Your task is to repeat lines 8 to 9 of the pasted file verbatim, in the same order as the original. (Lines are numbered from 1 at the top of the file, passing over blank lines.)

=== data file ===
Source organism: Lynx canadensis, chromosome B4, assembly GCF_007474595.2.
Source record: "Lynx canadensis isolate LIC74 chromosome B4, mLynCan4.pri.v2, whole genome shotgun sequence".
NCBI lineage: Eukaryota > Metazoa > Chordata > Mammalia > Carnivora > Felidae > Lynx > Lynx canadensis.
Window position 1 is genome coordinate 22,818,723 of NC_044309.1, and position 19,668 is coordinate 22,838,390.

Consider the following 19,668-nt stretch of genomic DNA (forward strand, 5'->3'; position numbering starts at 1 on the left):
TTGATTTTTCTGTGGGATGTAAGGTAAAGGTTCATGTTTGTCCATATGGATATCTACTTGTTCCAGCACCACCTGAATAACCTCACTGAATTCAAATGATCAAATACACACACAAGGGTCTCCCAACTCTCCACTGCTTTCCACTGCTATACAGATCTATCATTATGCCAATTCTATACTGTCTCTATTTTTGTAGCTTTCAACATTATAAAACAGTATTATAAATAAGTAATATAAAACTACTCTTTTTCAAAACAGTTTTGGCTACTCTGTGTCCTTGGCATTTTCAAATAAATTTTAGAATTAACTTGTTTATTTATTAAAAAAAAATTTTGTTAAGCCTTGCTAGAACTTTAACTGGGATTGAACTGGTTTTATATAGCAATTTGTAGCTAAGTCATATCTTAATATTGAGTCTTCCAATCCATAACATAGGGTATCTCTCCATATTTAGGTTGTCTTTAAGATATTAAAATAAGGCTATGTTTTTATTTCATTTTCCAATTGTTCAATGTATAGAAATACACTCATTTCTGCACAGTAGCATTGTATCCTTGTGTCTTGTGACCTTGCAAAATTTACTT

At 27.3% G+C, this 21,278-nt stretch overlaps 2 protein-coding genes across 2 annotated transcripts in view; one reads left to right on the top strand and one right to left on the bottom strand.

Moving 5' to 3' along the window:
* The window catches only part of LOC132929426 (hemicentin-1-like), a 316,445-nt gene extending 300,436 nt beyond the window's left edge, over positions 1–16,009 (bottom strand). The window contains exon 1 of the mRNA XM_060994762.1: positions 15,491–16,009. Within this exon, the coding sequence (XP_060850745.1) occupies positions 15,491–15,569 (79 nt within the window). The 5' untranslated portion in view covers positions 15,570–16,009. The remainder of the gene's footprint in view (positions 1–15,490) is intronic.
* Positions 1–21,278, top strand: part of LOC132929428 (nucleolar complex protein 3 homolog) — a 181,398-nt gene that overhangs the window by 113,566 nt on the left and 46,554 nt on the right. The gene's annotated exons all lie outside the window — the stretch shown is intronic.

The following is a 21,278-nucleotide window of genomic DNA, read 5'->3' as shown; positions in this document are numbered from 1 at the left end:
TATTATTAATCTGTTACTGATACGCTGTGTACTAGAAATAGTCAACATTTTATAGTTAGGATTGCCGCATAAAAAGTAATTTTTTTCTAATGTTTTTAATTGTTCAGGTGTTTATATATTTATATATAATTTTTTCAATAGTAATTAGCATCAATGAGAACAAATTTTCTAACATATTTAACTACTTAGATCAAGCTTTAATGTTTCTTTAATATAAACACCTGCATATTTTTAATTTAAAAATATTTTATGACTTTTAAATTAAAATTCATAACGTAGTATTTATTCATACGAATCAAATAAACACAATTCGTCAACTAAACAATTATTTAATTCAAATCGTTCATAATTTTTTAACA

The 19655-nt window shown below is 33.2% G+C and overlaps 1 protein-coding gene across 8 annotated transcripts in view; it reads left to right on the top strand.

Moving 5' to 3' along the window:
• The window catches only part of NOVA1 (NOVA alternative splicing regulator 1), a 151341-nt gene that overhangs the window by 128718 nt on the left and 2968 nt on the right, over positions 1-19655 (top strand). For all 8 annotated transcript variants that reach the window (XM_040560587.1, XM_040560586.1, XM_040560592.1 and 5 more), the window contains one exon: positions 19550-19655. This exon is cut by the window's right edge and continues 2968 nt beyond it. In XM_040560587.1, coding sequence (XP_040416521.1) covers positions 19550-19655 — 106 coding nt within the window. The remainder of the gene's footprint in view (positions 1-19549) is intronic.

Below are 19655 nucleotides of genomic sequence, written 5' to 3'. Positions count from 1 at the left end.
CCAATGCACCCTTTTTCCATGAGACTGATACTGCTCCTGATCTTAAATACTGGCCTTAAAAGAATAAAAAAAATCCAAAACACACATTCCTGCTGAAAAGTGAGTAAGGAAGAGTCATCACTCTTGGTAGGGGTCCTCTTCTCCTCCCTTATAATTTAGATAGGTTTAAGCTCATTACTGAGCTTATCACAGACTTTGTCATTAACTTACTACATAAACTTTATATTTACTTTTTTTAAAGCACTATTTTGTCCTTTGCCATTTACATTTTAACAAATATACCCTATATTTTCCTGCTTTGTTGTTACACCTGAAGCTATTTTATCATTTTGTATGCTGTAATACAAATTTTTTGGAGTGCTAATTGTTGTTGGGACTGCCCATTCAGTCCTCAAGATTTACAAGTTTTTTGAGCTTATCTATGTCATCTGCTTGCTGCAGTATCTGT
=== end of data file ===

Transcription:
Moving 5' to 3' along the window:
* The window catches only part of LOC132929426 (hemicentin-1-like), a 316,445-nt gene extending 300,436 nt beyond the window's left edge, over positions 1–16,009 (bottom strand). The window contains exon 1 of the mRNA XM_060994762.1: positions 15,491–16,009. Within this exon, the coding sequence (XP_060850745.1) occupies positions 15,491–15,569 (79 nt within the window). The 5' untranslated portion in view covers positions 15,570–16,009. The remainder of the gene's footprint in view (positions 1–15,490) is intronic.